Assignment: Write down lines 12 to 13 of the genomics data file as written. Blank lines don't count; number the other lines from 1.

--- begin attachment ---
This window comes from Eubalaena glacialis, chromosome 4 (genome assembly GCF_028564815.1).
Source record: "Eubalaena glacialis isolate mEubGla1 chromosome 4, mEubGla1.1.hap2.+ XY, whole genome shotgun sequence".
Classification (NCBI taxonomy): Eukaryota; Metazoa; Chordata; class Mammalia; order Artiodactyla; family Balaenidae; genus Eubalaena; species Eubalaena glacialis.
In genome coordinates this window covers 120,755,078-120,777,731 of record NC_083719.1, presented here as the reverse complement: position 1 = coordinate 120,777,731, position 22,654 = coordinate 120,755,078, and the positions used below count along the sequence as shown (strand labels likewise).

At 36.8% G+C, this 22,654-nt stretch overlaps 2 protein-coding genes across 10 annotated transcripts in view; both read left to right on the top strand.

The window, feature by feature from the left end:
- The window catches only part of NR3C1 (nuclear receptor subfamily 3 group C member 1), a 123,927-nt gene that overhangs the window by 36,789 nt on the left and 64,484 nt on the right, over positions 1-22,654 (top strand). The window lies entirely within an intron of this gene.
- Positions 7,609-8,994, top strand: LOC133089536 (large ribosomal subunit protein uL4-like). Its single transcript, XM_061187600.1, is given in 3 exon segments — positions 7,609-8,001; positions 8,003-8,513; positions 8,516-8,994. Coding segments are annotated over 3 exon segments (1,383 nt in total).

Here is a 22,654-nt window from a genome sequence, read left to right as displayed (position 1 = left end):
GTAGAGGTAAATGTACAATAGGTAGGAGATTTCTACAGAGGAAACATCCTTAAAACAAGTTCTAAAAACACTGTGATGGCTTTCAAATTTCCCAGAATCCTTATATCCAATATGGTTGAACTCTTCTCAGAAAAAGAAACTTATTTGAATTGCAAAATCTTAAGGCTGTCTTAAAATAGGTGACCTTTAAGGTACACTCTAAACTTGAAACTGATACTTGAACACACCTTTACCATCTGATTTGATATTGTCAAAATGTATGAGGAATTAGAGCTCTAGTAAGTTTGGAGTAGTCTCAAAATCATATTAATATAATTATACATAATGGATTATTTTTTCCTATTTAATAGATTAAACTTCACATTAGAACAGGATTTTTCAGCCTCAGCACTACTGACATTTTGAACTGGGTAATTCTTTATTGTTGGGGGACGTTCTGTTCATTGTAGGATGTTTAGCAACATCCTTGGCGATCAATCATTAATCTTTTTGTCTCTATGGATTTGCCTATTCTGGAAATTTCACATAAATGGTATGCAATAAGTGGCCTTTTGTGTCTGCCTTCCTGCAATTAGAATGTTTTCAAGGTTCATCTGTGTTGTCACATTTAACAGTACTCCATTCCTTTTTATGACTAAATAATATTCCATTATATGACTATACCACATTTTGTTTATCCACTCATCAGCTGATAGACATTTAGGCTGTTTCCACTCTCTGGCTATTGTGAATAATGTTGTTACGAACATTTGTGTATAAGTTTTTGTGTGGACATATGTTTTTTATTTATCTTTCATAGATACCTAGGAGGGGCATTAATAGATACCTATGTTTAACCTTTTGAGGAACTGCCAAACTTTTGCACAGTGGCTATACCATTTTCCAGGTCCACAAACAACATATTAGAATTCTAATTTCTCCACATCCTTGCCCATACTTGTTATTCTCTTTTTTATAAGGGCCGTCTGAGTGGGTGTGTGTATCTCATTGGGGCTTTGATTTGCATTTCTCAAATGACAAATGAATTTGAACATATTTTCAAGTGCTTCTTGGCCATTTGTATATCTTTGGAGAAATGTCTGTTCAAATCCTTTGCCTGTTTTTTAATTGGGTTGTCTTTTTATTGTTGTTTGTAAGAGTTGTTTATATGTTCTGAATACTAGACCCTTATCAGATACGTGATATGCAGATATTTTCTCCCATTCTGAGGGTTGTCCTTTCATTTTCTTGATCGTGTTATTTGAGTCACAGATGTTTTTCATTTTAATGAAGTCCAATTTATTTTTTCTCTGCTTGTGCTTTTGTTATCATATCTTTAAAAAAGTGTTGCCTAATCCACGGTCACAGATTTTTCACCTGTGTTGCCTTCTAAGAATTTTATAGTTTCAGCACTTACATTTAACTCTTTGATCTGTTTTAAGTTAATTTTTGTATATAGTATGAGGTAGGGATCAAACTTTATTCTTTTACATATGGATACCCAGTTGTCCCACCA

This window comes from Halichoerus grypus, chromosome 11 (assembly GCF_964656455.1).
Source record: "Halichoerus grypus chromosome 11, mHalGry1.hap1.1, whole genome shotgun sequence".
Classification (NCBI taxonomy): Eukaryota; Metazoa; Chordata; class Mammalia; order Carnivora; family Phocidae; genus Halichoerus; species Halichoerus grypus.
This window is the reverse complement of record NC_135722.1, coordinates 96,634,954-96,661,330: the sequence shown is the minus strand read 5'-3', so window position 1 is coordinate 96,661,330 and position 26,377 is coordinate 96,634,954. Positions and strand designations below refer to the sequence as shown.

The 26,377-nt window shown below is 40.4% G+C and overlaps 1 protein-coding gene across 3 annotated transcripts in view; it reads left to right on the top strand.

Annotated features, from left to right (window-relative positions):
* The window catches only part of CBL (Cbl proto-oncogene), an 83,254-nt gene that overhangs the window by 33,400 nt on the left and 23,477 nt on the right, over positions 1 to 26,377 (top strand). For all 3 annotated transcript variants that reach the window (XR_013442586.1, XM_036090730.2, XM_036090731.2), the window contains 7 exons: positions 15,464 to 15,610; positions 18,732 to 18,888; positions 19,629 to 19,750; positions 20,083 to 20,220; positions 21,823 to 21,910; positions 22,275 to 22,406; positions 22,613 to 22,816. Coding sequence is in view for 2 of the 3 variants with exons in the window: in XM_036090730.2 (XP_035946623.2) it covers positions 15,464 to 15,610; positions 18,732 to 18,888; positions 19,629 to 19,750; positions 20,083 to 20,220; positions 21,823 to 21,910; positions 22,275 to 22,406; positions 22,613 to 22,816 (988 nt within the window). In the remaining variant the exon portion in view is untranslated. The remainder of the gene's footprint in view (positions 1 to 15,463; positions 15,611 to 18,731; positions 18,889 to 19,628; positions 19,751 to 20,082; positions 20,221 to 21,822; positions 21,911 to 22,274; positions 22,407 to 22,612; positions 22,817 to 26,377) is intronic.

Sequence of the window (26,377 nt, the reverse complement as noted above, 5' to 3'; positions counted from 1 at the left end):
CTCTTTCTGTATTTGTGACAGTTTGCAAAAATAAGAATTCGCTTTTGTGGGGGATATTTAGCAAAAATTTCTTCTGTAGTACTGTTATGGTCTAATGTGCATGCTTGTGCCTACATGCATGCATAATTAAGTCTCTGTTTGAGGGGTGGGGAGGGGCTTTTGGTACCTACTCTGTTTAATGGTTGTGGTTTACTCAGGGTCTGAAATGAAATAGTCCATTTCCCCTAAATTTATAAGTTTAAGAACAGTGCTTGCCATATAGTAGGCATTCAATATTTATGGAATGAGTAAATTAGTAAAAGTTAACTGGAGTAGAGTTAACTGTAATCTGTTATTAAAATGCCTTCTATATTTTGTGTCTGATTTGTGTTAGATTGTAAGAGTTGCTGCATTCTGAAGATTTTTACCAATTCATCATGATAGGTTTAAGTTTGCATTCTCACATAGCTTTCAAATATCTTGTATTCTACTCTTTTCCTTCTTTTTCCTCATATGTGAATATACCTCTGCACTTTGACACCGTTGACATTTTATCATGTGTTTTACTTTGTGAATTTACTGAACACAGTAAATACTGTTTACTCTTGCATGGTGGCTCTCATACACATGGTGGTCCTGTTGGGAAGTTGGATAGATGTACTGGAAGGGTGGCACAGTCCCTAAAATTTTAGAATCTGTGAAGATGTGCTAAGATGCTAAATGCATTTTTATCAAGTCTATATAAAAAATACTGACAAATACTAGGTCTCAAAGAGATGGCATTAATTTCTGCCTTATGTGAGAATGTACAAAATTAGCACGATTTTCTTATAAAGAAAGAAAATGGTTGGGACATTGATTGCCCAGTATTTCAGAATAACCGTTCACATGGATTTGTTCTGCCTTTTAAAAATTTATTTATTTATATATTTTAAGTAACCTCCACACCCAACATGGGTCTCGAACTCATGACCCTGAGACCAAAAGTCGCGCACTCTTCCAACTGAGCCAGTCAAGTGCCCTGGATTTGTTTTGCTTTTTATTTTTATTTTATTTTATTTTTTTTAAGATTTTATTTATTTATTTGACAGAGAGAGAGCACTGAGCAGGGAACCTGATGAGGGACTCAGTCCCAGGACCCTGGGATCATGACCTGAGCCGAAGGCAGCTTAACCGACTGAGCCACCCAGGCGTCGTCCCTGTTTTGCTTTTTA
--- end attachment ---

Source record: "Halichoerus grypus chromosome 11, mHalGry1.hap1.1, whole genome shotgun sequence".
Classification (NCBI taxonomy): Eukaryota; Metazoa; Chordata; class Mammalia; order Carnivora; family Phocidae; genus Halichoerus; species Halichoerus grypus.